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Why A Monk, A Neuroscientist And A Movie Star Are Giving Advice To The Business Elite

TO GO WITH AFP STORY IN FRENCH BY ANNE-MARIE LADOUES: 'Matthieu Ricard: la magnificence des JO contraste avec la terreur au Tibet'-French buddhist monk and writer Matthieu Ricard poses on August 9, 2008 in Paris. Matthieu Ricard, who is also the French interpreter of the Dalai Lama, was born in 1946 in Paris. The Dalai Lama kicks off Tuesday an 11-day visit to France that threatened to spark a crisis between Paris and Beijing, until President Nicolas Sarkozy quashed speculation he would meet the Tibetan spiritual leader. AFP PHOTO OLIVIER LABAN-MATTEI (Photo credit should read OLIVIER LABAN-MATTEI/AFP/Getty Images)
TO GO WITH AFP STORY IN FRENCH BY ANNE-MARIE LADOUES: 'Matthieu Ricard: la magnificence des JO contraste avec la terreur au Tibet'-French buddhist monk and writer Matthieu Ricard poses on August 9, 2008 in Paris. Matthieu Ricard, who is also the French interpreter of the Dalai Lama, was born in 1946 in Paris. The Dalai Lama kicks off Tuesday an 11-day visit to France that threatened to spark a crisis between Paris and Beijing, until President Nicolas Sarkozy quashed speculation he would meet the Tibetan spiritual leader. AFP PHOTO OLIVIER LABAN-MATTEI (Photo credit should read OLIVIER LABAN-MATTEI/AFP/Getty Images)

In addition to the usual suspects at Davos -- heads of state, Nobel laureates, CEOs and media titans -- the 2014 World Economic Forum annual meeting featured the perspectives of people who have lived far from the centers of finance, and who have defined a good life in terms that have little to do with amassing money and power.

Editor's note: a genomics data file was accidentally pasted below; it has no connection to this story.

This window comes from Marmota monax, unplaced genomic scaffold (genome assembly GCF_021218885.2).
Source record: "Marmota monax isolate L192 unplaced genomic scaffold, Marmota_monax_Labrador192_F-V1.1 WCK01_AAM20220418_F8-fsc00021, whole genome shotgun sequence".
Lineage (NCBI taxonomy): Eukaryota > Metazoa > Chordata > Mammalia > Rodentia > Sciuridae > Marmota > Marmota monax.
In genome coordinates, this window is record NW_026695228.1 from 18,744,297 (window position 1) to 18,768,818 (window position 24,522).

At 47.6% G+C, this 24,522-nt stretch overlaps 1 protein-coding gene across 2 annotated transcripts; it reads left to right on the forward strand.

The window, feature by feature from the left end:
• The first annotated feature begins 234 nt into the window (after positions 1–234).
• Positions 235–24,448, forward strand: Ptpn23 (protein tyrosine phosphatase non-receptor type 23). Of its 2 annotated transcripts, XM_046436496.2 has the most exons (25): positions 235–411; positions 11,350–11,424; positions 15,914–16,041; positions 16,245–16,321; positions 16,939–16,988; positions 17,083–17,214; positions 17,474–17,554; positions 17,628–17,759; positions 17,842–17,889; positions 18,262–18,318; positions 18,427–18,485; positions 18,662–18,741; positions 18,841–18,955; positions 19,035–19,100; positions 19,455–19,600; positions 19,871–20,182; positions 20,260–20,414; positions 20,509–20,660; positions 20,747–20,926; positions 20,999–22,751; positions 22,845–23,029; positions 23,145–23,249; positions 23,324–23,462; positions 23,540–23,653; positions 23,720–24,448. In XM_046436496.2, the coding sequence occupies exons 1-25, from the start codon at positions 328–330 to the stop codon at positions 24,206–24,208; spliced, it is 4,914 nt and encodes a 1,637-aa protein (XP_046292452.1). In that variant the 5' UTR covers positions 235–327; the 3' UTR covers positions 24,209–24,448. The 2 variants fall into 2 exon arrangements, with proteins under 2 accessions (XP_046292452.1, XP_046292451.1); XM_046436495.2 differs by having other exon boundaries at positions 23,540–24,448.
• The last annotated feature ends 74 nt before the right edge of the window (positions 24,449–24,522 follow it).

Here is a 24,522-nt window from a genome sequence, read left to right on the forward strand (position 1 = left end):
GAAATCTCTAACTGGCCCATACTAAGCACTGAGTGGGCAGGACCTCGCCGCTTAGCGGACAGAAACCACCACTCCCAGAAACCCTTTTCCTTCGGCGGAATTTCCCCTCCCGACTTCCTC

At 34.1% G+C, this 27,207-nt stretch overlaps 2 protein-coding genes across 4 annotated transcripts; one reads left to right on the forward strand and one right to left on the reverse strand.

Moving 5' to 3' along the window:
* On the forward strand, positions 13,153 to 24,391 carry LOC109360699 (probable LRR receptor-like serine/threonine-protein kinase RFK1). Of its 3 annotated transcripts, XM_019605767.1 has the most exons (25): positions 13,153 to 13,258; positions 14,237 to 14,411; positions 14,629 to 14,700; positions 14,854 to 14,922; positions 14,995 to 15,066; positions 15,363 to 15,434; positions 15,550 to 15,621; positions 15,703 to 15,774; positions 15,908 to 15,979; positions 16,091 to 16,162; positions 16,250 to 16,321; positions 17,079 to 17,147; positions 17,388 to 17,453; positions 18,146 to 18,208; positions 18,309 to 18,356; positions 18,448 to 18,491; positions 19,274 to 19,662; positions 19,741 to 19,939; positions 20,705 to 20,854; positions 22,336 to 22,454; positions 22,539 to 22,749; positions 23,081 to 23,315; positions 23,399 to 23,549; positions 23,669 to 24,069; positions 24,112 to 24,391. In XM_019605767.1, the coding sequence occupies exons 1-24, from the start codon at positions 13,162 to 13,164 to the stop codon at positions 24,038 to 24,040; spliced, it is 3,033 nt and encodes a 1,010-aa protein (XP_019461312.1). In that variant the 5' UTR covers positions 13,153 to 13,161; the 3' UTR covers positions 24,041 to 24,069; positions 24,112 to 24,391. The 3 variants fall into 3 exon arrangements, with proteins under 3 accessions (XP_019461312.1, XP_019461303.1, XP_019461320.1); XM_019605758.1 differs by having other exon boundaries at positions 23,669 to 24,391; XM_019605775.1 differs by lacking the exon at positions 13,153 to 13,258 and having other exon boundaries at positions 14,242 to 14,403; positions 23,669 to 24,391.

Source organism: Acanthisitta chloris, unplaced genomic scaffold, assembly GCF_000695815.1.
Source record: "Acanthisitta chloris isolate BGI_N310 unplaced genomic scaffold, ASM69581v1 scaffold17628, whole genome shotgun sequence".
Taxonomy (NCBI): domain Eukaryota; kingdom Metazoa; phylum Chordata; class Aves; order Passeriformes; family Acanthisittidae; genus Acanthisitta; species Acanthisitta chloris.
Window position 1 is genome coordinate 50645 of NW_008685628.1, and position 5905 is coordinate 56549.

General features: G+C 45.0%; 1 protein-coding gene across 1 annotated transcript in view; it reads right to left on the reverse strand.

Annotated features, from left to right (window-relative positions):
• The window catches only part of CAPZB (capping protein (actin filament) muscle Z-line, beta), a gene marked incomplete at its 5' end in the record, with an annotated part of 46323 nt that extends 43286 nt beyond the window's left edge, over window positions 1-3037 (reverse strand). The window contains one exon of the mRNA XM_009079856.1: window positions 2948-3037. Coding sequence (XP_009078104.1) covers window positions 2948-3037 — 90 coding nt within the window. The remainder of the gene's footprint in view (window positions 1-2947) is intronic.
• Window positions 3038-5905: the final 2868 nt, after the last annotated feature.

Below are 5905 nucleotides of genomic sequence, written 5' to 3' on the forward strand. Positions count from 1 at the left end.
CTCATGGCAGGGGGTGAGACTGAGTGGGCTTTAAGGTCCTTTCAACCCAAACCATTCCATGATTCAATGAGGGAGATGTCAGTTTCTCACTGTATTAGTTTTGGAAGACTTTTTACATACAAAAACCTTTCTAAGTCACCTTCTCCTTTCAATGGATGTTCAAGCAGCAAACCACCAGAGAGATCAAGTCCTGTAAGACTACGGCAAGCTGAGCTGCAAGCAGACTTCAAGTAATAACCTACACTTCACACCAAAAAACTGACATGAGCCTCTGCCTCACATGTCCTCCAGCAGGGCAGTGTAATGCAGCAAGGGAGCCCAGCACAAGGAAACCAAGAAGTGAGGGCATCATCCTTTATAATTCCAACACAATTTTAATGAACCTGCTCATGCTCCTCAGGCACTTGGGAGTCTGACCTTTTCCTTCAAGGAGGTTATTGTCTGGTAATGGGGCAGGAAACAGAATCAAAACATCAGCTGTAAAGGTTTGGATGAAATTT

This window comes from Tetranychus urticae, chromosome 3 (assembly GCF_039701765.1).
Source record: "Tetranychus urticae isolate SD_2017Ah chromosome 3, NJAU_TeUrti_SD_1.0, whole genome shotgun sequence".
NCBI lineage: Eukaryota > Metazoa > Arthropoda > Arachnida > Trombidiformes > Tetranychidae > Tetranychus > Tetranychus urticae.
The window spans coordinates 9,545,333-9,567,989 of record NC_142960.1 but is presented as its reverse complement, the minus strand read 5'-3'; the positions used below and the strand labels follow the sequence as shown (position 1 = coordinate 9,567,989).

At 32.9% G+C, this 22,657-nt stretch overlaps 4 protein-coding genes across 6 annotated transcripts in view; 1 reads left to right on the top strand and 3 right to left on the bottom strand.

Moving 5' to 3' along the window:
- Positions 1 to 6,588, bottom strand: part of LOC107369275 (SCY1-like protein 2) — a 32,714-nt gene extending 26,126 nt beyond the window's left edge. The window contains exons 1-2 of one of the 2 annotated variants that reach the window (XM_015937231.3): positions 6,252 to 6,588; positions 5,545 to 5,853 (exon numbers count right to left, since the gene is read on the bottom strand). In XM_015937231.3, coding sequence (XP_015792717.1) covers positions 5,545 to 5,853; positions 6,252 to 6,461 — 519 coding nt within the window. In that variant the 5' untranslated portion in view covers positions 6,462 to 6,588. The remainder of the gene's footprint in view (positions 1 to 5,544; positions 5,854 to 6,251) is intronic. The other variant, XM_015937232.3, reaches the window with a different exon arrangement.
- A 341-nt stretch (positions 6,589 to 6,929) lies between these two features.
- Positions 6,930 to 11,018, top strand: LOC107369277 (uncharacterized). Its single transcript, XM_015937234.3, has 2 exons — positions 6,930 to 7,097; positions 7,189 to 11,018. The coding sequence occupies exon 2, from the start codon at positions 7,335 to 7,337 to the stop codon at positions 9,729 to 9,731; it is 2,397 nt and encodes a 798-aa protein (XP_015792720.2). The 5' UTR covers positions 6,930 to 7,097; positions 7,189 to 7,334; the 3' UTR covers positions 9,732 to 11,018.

By starting powerful conversations on the importance of health and wellness, the imperative of giving back to others, and the question of what it means to live a good life, these attendees shook things up and influenced the week's events in ways that were refreshing and sometimes surprising.

These five Davos leaders stepped outside the box and brought unique perspectives to the WEF conversations this year. Here's what they had to say.

Matthieu Ricard

matthieu ricard

Among the Davos attendees was the "world's happiest man," Buddhist monk and French humanitarian Matthieu Ricard. In the past, brain scans taken of Ricard while meditating on compassion have revealed unprecedented activity in his left prefrontal cortex, suggesting an unusually large capacity for happiness and decreased tendency toward negativity. This week, Ricard taught others at Davos how to achieve happiness and peace through mindfulness, leading early morning meditations for the meeting's attendees and participating in a panel on the importance of being happy.

Ricard also offered some advice for stressed-out executives like Mohamed El-Erian, CEO of Pacific Investment Management Co., who announced his resignation this week: Don't sacrifice peace of mind for work.

“What’s the point if you don’t have a sense of the quality of the moment passing by?” Ricard told Bloomberg News. “It doesn’t have to be blissing out under a mango tree, but some kind of joy.”

Ricard will have at least one meditation convert by the week's end: economist Nouriel Roubini tweeted a post-meditation photo of himself with Ricard, stating that he's taken up Transcendental Meditation.

Dr. Richard Davidson

richard davidson